Manipulating numbers to enhance returns is a common mistake to be avoided.

Total monthly rent - $750
Lot rent - $250 (POH or TOH rent is same therefor not included)
Home rent- $500

Repairs- $200 (long term 40% of $500)
Management- $50 (10% everyone’s time is worth money)
Opportunity value- $156 (cash invested $18750 @10% return)
Vacancies- $40 (8%)
Insurance, taxes etc. $?

Total expenses/month long term hold -
$446 + $ ? + Depredation on home = negative cash flow investment as long term hold.

These would be a OK short term hold strategy to a max 5 years at which time the home should be sold to a tenant if possible.

This is only how I assess POH cost and income factors as strictly a business investment. If the homes were purchased at the bottom of their depreciation curve you could eliminate that variable however the condition of the homes would result in repair costs more than surpassing higher priced homes deprivation.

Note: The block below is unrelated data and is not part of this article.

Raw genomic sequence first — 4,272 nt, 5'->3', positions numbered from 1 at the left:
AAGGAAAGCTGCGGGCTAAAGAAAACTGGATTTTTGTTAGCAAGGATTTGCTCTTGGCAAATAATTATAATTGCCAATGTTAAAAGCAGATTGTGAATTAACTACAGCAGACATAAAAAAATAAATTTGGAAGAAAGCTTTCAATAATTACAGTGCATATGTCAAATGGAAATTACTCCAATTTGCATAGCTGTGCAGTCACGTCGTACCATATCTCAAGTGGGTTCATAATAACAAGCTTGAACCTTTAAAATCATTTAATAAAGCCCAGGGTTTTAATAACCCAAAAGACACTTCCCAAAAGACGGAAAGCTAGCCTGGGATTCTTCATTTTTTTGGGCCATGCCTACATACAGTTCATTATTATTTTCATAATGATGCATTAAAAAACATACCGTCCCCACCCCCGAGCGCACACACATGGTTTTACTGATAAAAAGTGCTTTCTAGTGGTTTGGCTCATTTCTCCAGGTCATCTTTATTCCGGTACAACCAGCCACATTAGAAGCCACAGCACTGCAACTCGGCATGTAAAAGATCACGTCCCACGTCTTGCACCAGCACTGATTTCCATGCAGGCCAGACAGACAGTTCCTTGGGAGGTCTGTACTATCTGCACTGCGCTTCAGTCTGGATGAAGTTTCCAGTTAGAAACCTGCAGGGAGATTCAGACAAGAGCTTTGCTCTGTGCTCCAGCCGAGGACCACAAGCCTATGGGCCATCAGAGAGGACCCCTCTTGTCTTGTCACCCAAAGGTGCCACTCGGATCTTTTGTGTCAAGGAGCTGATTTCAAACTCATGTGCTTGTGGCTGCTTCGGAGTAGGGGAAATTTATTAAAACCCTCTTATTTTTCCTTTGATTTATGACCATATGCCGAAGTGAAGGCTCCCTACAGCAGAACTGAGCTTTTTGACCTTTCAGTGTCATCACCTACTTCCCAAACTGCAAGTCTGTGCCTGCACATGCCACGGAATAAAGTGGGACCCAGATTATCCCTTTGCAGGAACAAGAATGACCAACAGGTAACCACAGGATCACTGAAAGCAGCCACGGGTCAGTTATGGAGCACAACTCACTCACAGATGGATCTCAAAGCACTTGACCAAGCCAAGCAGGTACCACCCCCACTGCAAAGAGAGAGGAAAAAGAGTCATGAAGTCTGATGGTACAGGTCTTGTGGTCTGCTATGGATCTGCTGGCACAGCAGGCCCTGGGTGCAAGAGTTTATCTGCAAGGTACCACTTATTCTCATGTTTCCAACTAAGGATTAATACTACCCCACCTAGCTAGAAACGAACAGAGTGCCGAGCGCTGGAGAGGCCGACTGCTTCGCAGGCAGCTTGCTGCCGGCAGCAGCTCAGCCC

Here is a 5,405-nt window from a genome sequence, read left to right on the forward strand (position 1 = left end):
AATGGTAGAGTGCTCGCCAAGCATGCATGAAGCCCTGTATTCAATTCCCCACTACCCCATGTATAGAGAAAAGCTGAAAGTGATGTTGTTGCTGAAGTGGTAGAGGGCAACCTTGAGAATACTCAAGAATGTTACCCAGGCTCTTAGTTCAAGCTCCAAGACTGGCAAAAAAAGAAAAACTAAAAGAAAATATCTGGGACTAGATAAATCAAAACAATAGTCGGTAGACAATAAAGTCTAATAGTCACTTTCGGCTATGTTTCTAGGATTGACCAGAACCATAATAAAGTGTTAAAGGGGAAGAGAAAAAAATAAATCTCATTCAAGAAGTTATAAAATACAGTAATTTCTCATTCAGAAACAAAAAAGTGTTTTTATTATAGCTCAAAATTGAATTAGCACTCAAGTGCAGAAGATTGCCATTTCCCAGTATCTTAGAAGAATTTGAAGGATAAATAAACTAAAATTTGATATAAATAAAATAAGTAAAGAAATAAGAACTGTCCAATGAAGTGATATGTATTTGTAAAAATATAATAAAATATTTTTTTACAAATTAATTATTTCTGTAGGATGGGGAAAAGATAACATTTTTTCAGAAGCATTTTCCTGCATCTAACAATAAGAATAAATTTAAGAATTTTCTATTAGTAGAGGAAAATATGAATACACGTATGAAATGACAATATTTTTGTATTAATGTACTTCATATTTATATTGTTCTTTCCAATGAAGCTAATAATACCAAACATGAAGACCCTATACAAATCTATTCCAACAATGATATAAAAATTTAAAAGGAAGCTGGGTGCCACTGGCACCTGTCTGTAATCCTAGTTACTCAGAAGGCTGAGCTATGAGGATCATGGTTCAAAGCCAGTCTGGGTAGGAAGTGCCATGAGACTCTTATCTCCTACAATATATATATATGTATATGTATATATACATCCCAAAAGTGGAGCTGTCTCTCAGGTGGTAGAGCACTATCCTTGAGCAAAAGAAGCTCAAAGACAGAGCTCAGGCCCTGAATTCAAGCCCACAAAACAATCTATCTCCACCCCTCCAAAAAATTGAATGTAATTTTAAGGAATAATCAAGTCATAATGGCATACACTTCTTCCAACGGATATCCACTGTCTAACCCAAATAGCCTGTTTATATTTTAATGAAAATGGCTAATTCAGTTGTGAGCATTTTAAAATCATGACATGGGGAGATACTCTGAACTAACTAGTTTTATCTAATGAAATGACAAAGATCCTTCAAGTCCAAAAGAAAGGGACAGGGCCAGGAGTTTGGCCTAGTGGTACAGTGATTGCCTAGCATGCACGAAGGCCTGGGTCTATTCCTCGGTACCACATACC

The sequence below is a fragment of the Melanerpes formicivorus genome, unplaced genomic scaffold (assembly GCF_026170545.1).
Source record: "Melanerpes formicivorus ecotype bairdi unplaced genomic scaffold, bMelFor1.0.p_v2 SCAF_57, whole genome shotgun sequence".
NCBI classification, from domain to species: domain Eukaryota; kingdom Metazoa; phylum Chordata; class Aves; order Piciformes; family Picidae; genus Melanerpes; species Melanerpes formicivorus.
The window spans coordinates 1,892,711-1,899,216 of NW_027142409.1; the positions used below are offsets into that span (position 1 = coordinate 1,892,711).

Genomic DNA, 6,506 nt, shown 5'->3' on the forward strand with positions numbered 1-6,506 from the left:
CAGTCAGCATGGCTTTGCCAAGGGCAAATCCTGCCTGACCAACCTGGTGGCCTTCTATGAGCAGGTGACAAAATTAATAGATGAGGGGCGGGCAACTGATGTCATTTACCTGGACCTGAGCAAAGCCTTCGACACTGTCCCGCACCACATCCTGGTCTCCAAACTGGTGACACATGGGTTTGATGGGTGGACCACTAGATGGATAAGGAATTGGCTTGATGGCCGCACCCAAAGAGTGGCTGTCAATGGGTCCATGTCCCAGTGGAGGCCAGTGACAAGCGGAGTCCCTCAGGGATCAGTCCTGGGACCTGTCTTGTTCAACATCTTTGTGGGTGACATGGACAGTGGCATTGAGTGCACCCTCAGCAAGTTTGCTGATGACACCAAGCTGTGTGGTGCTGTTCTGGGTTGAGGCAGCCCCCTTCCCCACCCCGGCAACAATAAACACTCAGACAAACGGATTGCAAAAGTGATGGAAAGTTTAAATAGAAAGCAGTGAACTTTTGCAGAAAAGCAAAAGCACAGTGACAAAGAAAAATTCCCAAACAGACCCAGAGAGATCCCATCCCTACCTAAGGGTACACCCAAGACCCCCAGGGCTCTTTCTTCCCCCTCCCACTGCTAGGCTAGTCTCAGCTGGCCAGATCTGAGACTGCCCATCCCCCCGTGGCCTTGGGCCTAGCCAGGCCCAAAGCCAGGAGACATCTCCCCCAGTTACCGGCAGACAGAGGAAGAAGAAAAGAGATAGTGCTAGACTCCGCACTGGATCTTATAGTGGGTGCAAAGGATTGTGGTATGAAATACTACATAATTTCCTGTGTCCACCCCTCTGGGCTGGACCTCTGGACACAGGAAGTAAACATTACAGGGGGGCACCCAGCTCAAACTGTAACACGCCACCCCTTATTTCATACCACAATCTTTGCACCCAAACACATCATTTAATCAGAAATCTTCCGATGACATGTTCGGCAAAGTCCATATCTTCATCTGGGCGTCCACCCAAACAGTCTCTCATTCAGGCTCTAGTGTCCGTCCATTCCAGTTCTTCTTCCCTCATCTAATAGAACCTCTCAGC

There is no way to calculate long term hold on POHs and have a positive cash flow unless one or more of the following is factored in…repairs are deferred, the owner does not value their time, home purchase is financed at very low interest rate, purchased at bottom of deprivation curve or vacancies are nil.
Any one or more of those factors is required to improve the likely hood of long term hold positive cash flow.

The two most significant factors contributing to negative cash flow are repairs and the opportunity value of cash. Neither of which should ever be ignored.



I want to rent my home but I have some questions about home renting laws, Does anyone suggest me about them??